For some reason I can add sidebars, but not new posts. Please check back later. I have been working on a variety of things including switching my blog soon from this one, which was set up with my now-defunct West Wisconsin Telcom account. I hope to have my new blog through Gmail up soon. I will provide a link and announcement when I've got everything straight. 7/2/11

Sunday, February 27, 2011

Recently read: Louise Penny’s Still Life

This is the first in the series of Chief Inspector Gamache books, and is as enjoyable as the rest are. Set in the picturesque village of Three Pines in the countryside of Quebec, Gamache and his team are called in to investigate the shooting death of an elderly woman on Thanksgiving Day. The village folk desperately want it to be a hunting accident, but too many things strike Gamache as suspicious.

Thursday, February 17, 2011

Using collage to create a vision of your future

Joan Dempsey, the developer of the Literary Living program ( ), asked me to write a piece on using collage to create vision boards for the program. In addition, I have posted a selection of my vision board collages above. From top to bottom, the images are my vision board for creative space (acrylic, photos, ephemera, sketches, stamps and handwriting), vision board for moving to Colorado (words and images from magazines, poster paint), and journal pages to inspire creativity (poster paint, ephemera, handwriting, stickers, art paper, and stamps). Click on each image to enlarge for details.

Sunday, February 13, 2011

America Indian Art at the Denver Art Museum

Grand Procession: Contemporary Artistic Visions of American Indians by Lois Sherr Dubin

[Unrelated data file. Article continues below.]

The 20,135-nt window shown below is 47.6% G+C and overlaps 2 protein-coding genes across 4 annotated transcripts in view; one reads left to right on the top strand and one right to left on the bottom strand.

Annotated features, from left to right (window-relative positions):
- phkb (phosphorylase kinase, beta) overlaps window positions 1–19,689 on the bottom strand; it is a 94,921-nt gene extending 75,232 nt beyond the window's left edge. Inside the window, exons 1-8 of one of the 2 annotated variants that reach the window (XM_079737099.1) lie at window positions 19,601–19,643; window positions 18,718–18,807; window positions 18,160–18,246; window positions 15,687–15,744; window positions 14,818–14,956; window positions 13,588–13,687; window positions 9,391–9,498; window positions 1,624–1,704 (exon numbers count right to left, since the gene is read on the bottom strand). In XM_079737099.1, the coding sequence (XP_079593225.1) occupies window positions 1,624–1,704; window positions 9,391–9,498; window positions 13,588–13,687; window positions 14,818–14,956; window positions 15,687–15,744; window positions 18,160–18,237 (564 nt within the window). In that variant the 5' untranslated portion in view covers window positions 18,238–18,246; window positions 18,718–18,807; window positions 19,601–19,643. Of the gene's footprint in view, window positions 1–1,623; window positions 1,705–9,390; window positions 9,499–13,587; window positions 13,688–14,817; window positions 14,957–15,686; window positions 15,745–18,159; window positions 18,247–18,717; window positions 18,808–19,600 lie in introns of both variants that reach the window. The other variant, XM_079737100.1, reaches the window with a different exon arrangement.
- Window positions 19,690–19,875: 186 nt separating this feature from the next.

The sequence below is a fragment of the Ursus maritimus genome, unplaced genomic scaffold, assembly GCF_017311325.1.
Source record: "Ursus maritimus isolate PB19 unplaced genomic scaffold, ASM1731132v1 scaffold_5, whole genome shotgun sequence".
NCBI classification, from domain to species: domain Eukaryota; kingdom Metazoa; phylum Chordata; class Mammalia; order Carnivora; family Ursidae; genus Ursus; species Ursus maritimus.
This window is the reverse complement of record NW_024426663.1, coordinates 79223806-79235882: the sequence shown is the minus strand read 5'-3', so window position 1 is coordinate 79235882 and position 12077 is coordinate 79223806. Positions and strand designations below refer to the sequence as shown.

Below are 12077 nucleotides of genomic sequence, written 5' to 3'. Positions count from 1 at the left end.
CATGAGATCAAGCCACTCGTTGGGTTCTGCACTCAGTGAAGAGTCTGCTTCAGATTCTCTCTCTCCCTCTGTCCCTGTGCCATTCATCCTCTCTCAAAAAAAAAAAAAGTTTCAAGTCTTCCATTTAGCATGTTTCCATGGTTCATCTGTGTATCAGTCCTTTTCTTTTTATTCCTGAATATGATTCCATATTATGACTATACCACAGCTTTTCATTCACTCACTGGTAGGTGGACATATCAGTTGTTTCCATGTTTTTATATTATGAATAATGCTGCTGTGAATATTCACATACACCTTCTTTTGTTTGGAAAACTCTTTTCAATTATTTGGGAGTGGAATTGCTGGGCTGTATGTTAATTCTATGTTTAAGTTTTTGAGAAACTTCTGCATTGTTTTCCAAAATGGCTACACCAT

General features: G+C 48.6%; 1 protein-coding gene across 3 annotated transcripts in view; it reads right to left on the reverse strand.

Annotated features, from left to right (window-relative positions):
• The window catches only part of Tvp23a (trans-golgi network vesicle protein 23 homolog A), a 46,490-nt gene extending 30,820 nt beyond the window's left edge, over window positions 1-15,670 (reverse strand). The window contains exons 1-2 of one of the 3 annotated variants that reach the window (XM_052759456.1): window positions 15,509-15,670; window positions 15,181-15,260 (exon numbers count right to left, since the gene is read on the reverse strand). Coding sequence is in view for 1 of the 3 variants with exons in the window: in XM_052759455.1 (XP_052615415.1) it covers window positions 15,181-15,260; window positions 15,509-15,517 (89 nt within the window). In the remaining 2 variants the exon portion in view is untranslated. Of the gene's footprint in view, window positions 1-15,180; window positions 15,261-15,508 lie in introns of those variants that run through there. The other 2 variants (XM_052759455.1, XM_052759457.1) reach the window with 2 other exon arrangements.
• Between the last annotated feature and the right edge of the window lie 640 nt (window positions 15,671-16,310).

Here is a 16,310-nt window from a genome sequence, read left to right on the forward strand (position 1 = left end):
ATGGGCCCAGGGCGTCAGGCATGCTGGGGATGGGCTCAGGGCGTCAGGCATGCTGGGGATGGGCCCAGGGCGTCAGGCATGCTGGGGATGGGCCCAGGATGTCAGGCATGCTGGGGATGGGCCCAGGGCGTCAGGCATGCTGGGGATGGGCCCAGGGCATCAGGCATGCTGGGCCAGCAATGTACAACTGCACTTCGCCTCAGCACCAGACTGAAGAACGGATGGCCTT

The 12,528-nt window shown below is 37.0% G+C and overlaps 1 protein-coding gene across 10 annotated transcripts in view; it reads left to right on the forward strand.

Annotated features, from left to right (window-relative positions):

This weekend, Carl, our friend Cathy and I went to see the expanded exhibit of the Denver Art Museum’s permanent collection of American Indian art. It was stunning, with ancient art and artifacts, clothing, traditional work and contemporary art beautifully displayed. My favorites were the doll sculptures created by contemporary artists. These sculptures are fully clothed with traditionally made beaded clothing, two feet tall, each representing the garments of the eighteenth and nineteenth Plains and Plateau Indians. I bought the book about them at the museum shop. Fascinating stuff.

Wednesday, February 9, 2011

In my quest to break my Internet news addiction to the Huffington Post, CNN and NPR, I've been doing a lot more recreational surfing. I recently saw this web site, which is a job listing for professional bloggers (or those wishing to be). Check it out

Friday, February 4, 2011

Recently read: Norma V. Toraya’s Paper Puppet Palooza

In my ongoing quest to play with and create paper dolls, I found this book that not only has all sorts of fun art dolls made of paper, but also explains how to use sticks and brads and string and other things to make the dolls into moving puppets. Toraya is an animator for videos, commercials and television, and is the creator of Crankbunny. I love her mystical, funny and dark creations like Zahmoo the Puppet Shaman and Ms. Ananushka Puppehklova. These puppets are not for kids!

Wednesday, February 2, 2011

Recently read: Leonardo Padura’s Havana Gold

This is the fourth in Padura’s Havana Quartet series with Lieutenant Mario Conde. I am fascinated with Padura’s descriptions of life in modern Cuba. In this a school teacher is brutally murdered, drugs seem to be involved, as do some of her students. It was interesting how Padura describes the use of marijuana as rare and extremely scandalous among high schoolers—not what we would expect here where even grade school kids seem to have access to a buffet of drugs. Worth reading, yet I wish the translator would not sprinkle the text with outdated British slang words.